By Erik Wasson and Molly K. Hooper - 05/16/12 12:40 AM EDT
In an election-year speech designed to give Republicans the high ground in policymaking and the 2012 campaign, Speaker John Boehner (R-Ohio) on Tuesday said President Obama lacked the “courage” to deal with the nation’s fiscal problems.
“I believe President Obama cares about this country and knows what the right thing to do is,” Boehner said in an address at the Peter G. Peterson Foundation that included pointed criticism of Obama. “But knowing what’s right and doing what’s right are different things.”
Boehner vowed that the House would show leadership this fall by acting to prevent the Bush tax rates from expiring and by laying out plans for a fast-track process to guarantee tax reform would take place in 2013.
The vote would allow Republicans to campaign as the party that keeps tax rates low, while the fast-track process appeared designed to help both parties reach at least a temporary legislative solution on taxes that could allow the next Congress to take action.
“This will give Congress time to work on broad-based tax reform that lowers rates for individuals and businesses while closing deductions, credits and special carve-outs,” Boehner said.
He also promised the House would only raise the federal government’s $16.4 trillion debt ceiling if Democrats agree to further spending cuts and entitlement reforms.
“When the time comes, I will again insist on my simple principle of cuts and reforms greater than the debt-limit increase. This is the only avenue I see right now to force the elected leadership of this country to solve our structural fiscal imbalance,” Boehner said.
Boehner’s attack on Obama reignited the rhetoric of last summer’s debt crisis and triggered instant criticism from the administration and Senate Democrats, who suggested Boehner was playing with fire by returning to the debt-ceiling debate. While that fight left both parties with lower approval ratings, Democrats think they can make political hay out of Boehner’s threats on the nation’s debt level.
“It’s pretty clear to me that the Tea Party direction of the Republican Party is driving them over a cliff,” said Senate Majority Leader Harry Reid (D-Nev.), who warned Boehner risked building a GOP that no one but congressional Republicans would like.
Sen. Charles Schumer (D-N.Y.) warned that Boehner was threatening the economy with another downturn by creating uncertainty as to whether the United States will pay its debts.
“The last thing the country needs is a rerun of last summer’s debacle that nearly brought down our economy,” said Schumer, who leads messaging for Senate Democrats.
Obama is scheduled on Wednesday to meet with congressional leaders from both parties at the White House.
Before Boehner made his address, Treasury Secretary Tim Geithner warned the Speaker against playing games with the debt ceiling.
“We hope they do it without the drama and the pain and the damage they caused the country last July,” he said of Congress’s role in the upcoming negotiations on raising the debt ceiling.
Geithner and Boehner have had a tense relationship in the past. Boehner called on Geithner to resign before the 2010 elections. His office said Tuesday that there is “no update” on this demand.
“A prairie fire of debt is sweeping across Iowa and our nation, and every day we fail to act that fire gets closer to the homes and children we love,” Romney said at a campaign event in Iowa. “Rather than put out the spending fire, he has fed the fire.”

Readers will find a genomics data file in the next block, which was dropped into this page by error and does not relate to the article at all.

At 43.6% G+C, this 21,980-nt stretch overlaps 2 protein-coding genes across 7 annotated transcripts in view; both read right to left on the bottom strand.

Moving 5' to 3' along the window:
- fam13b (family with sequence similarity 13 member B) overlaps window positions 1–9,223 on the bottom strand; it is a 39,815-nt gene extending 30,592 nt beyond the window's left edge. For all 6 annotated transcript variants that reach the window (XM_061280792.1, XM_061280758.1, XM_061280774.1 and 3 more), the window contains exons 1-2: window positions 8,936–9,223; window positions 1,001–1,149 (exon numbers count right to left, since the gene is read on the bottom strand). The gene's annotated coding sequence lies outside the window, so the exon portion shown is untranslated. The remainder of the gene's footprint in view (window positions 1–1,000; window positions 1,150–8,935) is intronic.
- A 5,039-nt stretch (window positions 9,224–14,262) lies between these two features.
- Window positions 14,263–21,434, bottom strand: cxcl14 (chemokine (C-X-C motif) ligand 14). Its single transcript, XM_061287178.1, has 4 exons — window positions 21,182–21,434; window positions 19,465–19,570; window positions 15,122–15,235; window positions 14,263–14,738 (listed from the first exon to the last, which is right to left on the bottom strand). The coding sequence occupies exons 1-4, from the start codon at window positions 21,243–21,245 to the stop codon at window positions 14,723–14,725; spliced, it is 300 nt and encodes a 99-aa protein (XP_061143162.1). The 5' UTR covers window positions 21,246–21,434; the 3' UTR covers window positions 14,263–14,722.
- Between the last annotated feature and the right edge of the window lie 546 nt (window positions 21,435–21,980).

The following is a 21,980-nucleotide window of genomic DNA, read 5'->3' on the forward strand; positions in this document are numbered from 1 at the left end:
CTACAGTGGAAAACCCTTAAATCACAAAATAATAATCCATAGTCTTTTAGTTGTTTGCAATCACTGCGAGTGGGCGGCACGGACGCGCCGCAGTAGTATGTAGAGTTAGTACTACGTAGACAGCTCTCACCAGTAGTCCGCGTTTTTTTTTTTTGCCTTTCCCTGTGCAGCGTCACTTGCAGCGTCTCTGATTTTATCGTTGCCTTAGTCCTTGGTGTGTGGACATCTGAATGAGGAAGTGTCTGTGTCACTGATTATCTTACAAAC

Senate Minority Leader Mitch McConnell (R-Ky.) offered measured support for Boehner when pressed by reporters.
“I think the request of the president to ask us to raise the debt ceiling ought to generate significant response to deal with the problem of deficit and debt,” he said.
Boehner’s remarks could help him with his restive rank and file.
Many GOP freshmen are frustrated their plans to shrink the government have not advanced further. House conservatives are grumbling that last August’s debt-ceiling showdown with the White House did not yield big enough spending cuts.
In a nod to those members, Boehner said no gimmicks would be accepted in the next round of negotiations on the debt limit. He said the administration had offered budgetary tricks that had given Washington a pass on real spending cuts.
He also said a series of stopgap measures to keep the government operating were possible, though not ideal.
Despite those pledges, the conservative Club for Growth criticized Boehner on Twitter. “Boehner’s dollar-for-dollar ask on the debt limit is a sham,” it said. “Debt limit is $2.1 trillion higher and what spending cuts have we gotten?”
Members of both parties have been bracing for a flurry of work in the lame-duck session of Congress, given a series of pressing fiscal issues.
Treasury has said the debt ceiling will have to be raised again early next year, just after the Bush tax rates are set to expire and automatic spending cuts from last year’s debt-ceiling deal are ready to be implemented. A payroll tax cut is also set to expire.
Federal Reserve Chairman Ben Bernanke has described the series of issues as a “fiscal cliff” that threatens the economy.
Neither party has an incentive to move before the fall elections, since both sides want to campaign on issues of taxes and spending.
Reid reiterated the longstanding Democratic position that tax increases on wealthier households and businesses must be part of any deficit bargain, and that social programs should be protected.
The outcome in November will likely determine what happens next, but that is raising anxiety about the overstuffed lame-duck and leading to the prospect of some of the decisions being punted further into 2013.
“I would hope that we would have a better process,” Sen. Susan Collins (R-Maine) said Tuesday, “rather than going to the brink of default.”
— Russell Berman contributed.
Updated at 11:00 p.m.